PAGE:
LAUSANNE, Switzerland – Swiss scientists created super-strong mice, with muscles twice as strong as those of normal mice, by tweaking a gene.
The "Mighty Mouse" is stronger, faster and can run twice the distance of ordinary mice before showing signs of fatigue, according to a team of scientists from the Laboratory of Integrative Systems Physiology, in Lausanne.
The team, working in collaboration with scientists from the University of Lausanne and California's Salk Institute, created the super mice by reducing the function of a natural inhibitor -- called NCoR1 -- which they believe may be responsible for how strong and powerful muscles can be.
Without the inhibitor, the muscle tissue developed much more effectively, according to the study, published in the journal Cell. Similar results also were observed in worms.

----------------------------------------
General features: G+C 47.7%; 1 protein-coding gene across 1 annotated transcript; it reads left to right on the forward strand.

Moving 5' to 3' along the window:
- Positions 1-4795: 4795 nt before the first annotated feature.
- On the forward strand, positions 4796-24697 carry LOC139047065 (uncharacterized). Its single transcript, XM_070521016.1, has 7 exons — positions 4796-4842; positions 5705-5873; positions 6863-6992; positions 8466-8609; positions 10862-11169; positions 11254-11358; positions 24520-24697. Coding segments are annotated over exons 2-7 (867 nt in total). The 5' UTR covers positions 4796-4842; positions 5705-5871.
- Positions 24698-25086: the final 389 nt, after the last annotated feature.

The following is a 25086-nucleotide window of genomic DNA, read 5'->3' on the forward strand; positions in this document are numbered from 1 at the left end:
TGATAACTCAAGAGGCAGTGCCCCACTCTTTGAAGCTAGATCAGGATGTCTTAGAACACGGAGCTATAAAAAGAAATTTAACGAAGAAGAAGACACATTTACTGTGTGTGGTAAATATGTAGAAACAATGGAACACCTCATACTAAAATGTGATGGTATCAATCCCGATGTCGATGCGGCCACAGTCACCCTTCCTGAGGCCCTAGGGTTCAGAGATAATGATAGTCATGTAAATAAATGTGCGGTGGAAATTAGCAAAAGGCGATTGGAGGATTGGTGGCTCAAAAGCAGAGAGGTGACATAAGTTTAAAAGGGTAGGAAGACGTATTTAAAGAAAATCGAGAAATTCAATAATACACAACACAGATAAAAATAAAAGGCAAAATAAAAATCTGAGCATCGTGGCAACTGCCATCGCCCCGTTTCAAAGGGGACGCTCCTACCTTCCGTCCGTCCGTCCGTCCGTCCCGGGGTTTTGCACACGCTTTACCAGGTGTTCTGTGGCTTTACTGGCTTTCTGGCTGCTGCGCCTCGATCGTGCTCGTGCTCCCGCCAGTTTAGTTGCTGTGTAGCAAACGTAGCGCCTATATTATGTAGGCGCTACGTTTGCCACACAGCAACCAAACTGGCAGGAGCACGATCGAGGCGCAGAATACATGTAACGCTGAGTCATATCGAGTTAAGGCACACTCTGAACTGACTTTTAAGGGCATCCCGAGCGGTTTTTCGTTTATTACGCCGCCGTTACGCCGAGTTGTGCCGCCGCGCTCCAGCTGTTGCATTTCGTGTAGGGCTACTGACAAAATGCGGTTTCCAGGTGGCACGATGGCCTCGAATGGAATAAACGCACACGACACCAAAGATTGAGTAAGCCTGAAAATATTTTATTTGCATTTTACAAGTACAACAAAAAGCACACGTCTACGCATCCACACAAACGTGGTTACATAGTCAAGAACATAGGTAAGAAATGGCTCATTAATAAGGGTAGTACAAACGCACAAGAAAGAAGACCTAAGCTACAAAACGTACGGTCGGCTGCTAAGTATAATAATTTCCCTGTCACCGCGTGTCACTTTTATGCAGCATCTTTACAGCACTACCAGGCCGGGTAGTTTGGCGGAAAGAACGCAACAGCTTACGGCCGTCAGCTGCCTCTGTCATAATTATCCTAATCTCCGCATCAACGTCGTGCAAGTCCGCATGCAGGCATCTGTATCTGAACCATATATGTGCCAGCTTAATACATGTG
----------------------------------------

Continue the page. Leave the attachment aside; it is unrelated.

If scientists can replicate the effect in humans, they may be able to use the technique to successfully treat age-related or genetically-caused muscle degeneration.
"This could be used to combat muscle weakness in the elderly, which leads to falls and contributes to hospitalizations," researcher Johan Auwerx said. "In addition, we think that this could be used as a basis for developing a treatment for genetic muscular dystrophy."
However, if the results are confirmed in humans, the scientists warned that it may also attract interest from athletes.
"It will be important for anti-doping authorities to monitor that these treatments are not used in an unauthorized manner," Auwerx added.